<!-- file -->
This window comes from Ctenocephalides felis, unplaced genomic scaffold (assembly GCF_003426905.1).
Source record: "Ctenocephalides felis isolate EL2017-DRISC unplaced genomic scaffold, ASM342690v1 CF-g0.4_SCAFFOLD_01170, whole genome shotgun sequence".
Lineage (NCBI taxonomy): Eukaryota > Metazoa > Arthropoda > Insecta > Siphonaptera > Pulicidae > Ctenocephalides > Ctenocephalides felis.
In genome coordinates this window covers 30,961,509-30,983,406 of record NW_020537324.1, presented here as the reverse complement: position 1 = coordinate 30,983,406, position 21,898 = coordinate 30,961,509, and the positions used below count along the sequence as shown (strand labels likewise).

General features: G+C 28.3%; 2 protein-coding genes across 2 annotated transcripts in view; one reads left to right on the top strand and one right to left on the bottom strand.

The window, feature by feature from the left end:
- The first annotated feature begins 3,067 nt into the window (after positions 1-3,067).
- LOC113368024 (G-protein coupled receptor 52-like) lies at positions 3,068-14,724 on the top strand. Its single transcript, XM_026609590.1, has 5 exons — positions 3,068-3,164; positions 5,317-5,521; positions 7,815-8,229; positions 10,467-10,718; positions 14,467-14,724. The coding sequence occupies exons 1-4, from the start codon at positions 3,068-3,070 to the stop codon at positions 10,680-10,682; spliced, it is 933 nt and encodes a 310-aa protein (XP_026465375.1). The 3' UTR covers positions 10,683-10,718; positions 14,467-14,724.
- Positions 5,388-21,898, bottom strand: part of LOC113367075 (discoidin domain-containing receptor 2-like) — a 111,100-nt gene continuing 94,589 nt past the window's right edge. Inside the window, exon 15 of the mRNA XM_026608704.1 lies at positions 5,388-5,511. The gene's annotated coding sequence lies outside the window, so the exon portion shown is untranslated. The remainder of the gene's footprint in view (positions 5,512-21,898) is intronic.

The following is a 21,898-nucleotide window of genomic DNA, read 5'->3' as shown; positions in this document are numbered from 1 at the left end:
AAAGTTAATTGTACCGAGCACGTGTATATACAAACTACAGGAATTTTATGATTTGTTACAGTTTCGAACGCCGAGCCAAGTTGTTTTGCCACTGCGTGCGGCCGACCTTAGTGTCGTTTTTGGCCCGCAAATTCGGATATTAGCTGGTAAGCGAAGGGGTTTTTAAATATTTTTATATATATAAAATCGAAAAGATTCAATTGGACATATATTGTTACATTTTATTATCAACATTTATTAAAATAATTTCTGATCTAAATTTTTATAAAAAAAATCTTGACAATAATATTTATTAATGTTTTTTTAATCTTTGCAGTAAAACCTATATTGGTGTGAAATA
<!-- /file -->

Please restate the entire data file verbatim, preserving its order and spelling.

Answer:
This window comes from Ctenocephalides felis, unplaced genomic scaffold (assembly GCF_003426905.1).
Source record: "Ctenocephalides felis isolate EL2017-DRISC unplaced genomic scaffold, ASM342690v1 CF-g0.4_SCAFFOLD_01170, whole genome shotgun sequence".
Lineage (NCBI taxonomy): Eukaryota > Metazoa > Arthropoda > Insecta > Siphonaptera > Pulicidae > Ctenocephalides > Ctenocephalides felis.
In genome coordinates this window covers 30,961,509-30,983,406 of record NW_020537324.1, presented here as the reverse complement: position 1 = coordinate 30,983,406, position 21,898 = coordinate 30,961,509, and the positions used below count along the sequence as shown (strand labels likewise).

General features: G+C 28.3%; 2 protein-coding genes across 2 annotated transcripts in view; one reads left to right on the top strand and one right to left on the bottom strand.

The window, feature by feature from the left end:
- The first annotated feature begins 3,067 nt into the window (after positions 1-3,067).
- LOC113368024 (G-protein coupled receptor 52-like) lies at positions 3,068-14,724 on the top strand. Its single transcript, XM_026609590.1, has 5 exons — positions 3,068-3,164; positions 5,317-5,521; positions 7,815-8,229; positions 10,467-10,718; positions 14,467-14,724. The coding sequence occupies exons 1-4, from the start codon at positions 3,068-3,070 to the stop codon at positions 10,680-10,682; spliced, it is 933 nt and encodes a 310-aa protein (XP_026465375.1). The 3' UTR covers positions 10,683-10,718; positions 14,467-14,724.
- Positions 5,388-21,898, bottom strand: part of LOC113367075 (discoidin domain-containing receptor 2-like) — a 111,100-nt gene continuing 94,589 nt past the window's right edge. Inside the window, exon 15 of the mRNA XM_026608704.1 lies at positions 5,388-5,511. The gene's annotated coding sequence lies outside the window, so the exon portion shown is untranslated. The remainder of the gene's footprint in view (positions 5,512-21,898) is intronic.

The following is a 21,898-nucleotide window of genomic DNA, read 5'->3' as shown; positions in this document are numbered from 1 at the left end:
AAAGTTAATTGTACCGAGCACGTGTATATACAAACTACAGGAATTTTATGATTTGTTACAGTTTCGAACGCCGAGCCAAGTTGTTTTGCCACTGCGTGCGGCCGACCTTAGTGTCGTTTTTGGCCCGCAAATTCGGATATTAGCTGGTAAGCGAAGGGGTTTTTAAATATTTTTATATATATAAAATCGAAAAGATTCAATTGGACATATATTGTTACATTTTATTATCAACATTTATTAAAATAATTTCTGATCTAAATTTTTATAAAAAAAATCTTGACAATAATATTTATTAATGTTTTTTTAATCTTTGCAGTAAAACCTATATTGGTGTGAAATA